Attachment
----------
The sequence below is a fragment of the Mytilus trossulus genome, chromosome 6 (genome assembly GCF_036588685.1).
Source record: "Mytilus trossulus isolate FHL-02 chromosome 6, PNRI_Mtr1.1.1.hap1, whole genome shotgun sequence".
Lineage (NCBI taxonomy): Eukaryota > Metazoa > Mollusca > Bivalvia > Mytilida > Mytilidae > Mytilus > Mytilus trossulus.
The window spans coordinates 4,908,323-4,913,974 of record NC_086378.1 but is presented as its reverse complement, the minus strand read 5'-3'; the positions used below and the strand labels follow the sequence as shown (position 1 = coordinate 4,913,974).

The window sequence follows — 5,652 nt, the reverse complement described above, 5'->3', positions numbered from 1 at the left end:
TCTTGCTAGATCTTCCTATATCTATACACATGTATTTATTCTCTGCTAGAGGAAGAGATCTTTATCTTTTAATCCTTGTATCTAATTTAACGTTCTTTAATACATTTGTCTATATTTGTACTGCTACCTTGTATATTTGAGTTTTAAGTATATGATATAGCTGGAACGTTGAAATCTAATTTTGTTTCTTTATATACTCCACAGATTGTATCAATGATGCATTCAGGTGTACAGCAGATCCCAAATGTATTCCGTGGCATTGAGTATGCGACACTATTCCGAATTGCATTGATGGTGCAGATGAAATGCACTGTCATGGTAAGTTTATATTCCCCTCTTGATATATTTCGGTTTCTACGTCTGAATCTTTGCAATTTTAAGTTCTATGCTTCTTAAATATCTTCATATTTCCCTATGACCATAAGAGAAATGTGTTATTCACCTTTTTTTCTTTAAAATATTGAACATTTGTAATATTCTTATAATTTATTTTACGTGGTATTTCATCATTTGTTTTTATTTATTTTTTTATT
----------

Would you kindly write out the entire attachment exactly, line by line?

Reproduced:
The sequence below is a fragment of the Mytilus trossulus genome, chromosome 6 (genome assembly GCF_036588685.1).
Source record: "Mytilus trossulus isolate FHL-02 chromosome 6, PNRI_Mtr1.1.1.hap1, whole genome shotgun sequence".
Lineage (NCBI taxonomy): Eukaryota > Metazoa > Mollusca > Bivalvia > Mytilida > Mytilidae > Mytilus > Mytilus trossulus.
The window spans coordinates 4,908,323-4,913,974 of record NC_086378.1 but is presented as its reverse complement, the minus strand read 5'-3'; the positions used below and the strand labels follow the sequence as shown (position 1 = coordinate 4,913,974).

The window sequence follows — 5,652 nt, the reverse complement described above, 5'->3', positions numbered from 1 at the left end:
TCTTGCTAGATCTTCCTATATCTATACACATGTATTTATTCTCTGCTAGAGGAAGAGATCTTTATCTTTTAATCCTTGTATCTAATTTAACGTTCTTTAATACATTTGTCTATATTTGTACTGCTACCTTGTATATTTGAGTTTTAAGTATATGATATAGCTGGAACGTTGAAATCTAATTTTGTTTCTTTATATACTCCACAGATTGTATCAATGATGCATTCAGGTGTACAGCAGATCCCAAATGTATTCCGTGGCATTGAGTATGCGACACTATTCCGAATTGCATTGATGGTGCAGATGAAATGCACTGTCATGGTAAGTTTATATTCCCCTCTTGATATATTTCGGTTTCTACGTCTGAATCTTTGCAATTTTAAGTTCTATGCTTCTTAAATATCTTCATATTTCCCTATGACCATAAGAGAAATGTGTTATTCACCTTTTTTTCTTTAAAATATTGAACATTTGTAATATTCTTATAATTTATTTTACGTGGTATTTCATCATTTGTTTTTATTTATTTTTTTATT